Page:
Google's Glasses gives us a future glimpse of what the bionic eye has in store for us. But the real tech to watch is this Australian cyber eye, which is set to begin clinical trials next year. Called The Bionic Eye, its the work of Bionic Vision Australia (BVA). It's a national consortium of researchers with a $42 million ARC grant, and its goal is to develop technology to counter retinal degenerative conditions and age related macular degeneration.
The system consists of a camera embedded within a glasses frame, and the images it captures are transferred to an external processor via a wired connection. Take for example a smartphone.
When the data is processed, the system beams the data via high frequency radio to a microchip implanted in the eye, and it converts the data into electrical impulses. The system is wired directly to cells on the retina and the pulses stimulate the nerve which transmits them into the brain thus allowing at least some degree of sight.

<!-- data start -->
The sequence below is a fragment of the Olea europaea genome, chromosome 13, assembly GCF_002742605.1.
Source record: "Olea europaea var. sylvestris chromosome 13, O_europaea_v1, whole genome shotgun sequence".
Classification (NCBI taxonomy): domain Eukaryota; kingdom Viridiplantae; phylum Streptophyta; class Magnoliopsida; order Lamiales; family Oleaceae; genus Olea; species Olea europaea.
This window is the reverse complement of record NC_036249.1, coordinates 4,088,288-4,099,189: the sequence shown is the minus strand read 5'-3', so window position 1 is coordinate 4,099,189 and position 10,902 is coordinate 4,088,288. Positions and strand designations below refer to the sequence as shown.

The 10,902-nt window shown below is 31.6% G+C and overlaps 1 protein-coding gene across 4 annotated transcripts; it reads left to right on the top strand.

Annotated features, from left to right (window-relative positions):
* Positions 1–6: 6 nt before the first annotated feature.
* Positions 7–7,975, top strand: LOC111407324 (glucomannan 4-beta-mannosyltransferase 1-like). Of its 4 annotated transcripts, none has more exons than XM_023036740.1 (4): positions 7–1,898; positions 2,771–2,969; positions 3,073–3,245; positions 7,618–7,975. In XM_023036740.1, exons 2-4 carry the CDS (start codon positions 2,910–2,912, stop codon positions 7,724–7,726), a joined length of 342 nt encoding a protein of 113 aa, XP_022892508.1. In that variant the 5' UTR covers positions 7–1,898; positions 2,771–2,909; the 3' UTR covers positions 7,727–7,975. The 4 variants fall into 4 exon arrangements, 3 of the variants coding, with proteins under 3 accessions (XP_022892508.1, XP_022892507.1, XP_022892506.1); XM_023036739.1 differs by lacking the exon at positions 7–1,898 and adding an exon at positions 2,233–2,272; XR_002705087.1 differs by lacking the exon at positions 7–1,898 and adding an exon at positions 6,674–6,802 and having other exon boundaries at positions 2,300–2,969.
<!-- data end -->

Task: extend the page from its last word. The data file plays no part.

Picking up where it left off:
The wearer won't see the same things as with a biological eye, and the wide view Bionic Eye bundles 98 electrodes to stimulate the retinal nerves and simulate light. It's good enough to allow a patient to see and navigate around large objects.
If clinical trials go well next year, the team will begin to work on a combined version of both wide angle and detailed focus systems. [Verge - BVA - Techworld - Image: BVA]